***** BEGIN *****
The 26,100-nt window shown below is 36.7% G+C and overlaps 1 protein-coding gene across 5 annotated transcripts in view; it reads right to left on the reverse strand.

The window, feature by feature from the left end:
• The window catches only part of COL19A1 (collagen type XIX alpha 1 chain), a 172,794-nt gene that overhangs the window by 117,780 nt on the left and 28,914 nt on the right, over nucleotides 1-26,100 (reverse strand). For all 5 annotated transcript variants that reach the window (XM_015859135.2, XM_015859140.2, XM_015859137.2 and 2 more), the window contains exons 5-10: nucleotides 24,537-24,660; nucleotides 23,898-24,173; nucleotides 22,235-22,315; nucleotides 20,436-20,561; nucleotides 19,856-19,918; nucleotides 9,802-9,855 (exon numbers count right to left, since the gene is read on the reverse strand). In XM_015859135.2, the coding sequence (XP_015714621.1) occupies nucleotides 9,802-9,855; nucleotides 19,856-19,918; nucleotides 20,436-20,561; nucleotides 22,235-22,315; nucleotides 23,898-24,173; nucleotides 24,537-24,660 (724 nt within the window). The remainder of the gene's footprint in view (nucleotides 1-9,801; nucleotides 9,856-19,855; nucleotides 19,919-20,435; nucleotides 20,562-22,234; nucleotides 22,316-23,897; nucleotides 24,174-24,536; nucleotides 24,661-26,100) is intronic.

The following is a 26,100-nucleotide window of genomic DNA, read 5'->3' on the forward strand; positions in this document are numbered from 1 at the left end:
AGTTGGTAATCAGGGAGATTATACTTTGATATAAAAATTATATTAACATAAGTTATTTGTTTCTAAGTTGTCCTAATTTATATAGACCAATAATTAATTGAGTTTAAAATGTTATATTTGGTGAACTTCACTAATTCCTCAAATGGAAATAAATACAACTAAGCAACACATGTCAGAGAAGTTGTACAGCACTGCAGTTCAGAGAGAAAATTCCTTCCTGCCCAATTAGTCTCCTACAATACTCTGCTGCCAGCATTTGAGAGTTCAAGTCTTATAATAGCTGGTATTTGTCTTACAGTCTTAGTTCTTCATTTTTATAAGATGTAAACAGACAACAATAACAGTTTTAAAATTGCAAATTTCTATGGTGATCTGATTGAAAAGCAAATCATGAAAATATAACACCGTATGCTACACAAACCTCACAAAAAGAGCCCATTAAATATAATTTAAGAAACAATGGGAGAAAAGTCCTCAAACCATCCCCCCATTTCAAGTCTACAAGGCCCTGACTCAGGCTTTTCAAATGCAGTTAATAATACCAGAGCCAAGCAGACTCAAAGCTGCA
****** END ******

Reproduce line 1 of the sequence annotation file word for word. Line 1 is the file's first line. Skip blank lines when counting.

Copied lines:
The 26,100-nt window shown below is 36.7% G+C and overlaps 1 protein-coding gene across 5 annotated transcripts in view; it reads right to left on the reverse strand.